The construction industry has called on the Government to “learn lessons” from the spike in Covid-19 cases last Christmas and ensure that building sites are kept open and not affected by any potential restrictions.
The National Public Health Emergency Team (Nphet) is due to meet on Thursday and there is anxiety in Government that it may be leaning towards increased restrictions.
The director general of the Construction Industry Federation, Tom Parlon, said there was a “general panic after Christmas last time”.
“It didn’t make sense that construction should be included in the overall restrictions, but hopefully lessons have been learned and it won’t happen again.”
He said that there is nervousness after the previous shutdown and warned that the State’s housebuilding programme was severely affected by this.
“We did get an awful shock in January of this year after having a very high record of safety and so on. We have kept all of the hard work up and have worked very closely with the union representatives. Construction is deemed to be the safest industry in the economy and we obviously have a massive role in terms of whether it is housing or infrastructure, so it is important to keep going.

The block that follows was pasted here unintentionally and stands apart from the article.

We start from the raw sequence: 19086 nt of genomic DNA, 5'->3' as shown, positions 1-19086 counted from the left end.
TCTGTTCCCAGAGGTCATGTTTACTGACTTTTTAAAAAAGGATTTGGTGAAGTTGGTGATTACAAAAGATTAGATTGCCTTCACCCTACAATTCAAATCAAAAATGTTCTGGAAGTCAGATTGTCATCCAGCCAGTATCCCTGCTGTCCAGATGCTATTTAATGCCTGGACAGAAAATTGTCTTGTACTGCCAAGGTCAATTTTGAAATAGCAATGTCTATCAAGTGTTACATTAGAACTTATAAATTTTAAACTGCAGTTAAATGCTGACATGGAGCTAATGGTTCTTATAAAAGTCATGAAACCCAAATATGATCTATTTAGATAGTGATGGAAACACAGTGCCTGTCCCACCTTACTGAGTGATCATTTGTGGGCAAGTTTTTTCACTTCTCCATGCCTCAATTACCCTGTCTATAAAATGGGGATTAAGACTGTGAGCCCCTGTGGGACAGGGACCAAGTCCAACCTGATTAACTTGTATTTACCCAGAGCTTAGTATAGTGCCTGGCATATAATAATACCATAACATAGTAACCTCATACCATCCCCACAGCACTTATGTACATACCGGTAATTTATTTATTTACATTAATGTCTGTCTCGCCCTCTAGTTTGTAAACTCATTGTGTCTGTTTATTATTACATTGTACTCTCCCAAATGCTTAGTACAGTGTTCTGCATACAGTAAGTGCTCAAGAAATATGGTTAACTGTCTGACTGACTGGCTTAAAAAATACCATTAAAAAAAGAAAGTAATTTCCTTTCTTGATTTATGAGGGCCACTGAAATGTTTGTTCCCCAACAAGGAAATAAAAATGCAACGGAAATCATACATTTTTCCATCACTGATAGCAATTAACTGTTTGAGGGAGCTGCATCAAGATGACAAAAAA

“I am happy but people are just a bit nervous after what happened last year, it came out of the blue . . . We were the only country in the world to close down our construction industry.”
Mr Parlon said that even the imposition of travel restrictions would have implications for construction because there was still a substantial number of workers who came from overseas and would want to go home for Christmas, and may be restricted from coming back if rules were tightened.
While up to 6,000 homes were lost in the State’s building programme in 2021, he said if the industry was not subjected to restrictions it could reach 30,000 units next year.
“It is expected that the outcome of units this year is going to be around 21,000 and that is allowing for the fact we were closed down for three months. If we had not been closed down you could add another 25 per cent on that, which is another 5,000 or 6,000 houses, which would be a big help to the current situation.
“The targets we have set now with Housing for All, we are talking about 35,000 houses, so with a good wind at our back next year and an unrestricted year of work we could be heading closer to 30,000.
“It takes a long time for the ship to stop and it then it takes a long time to get going again. Our supply chain got closed down whereas the UK and rest of the community continued to get in their construction materials and so on. When we wanted to start up again we discovered that it was very difficult to get steel or cement or whatever because we had been absent from the market.”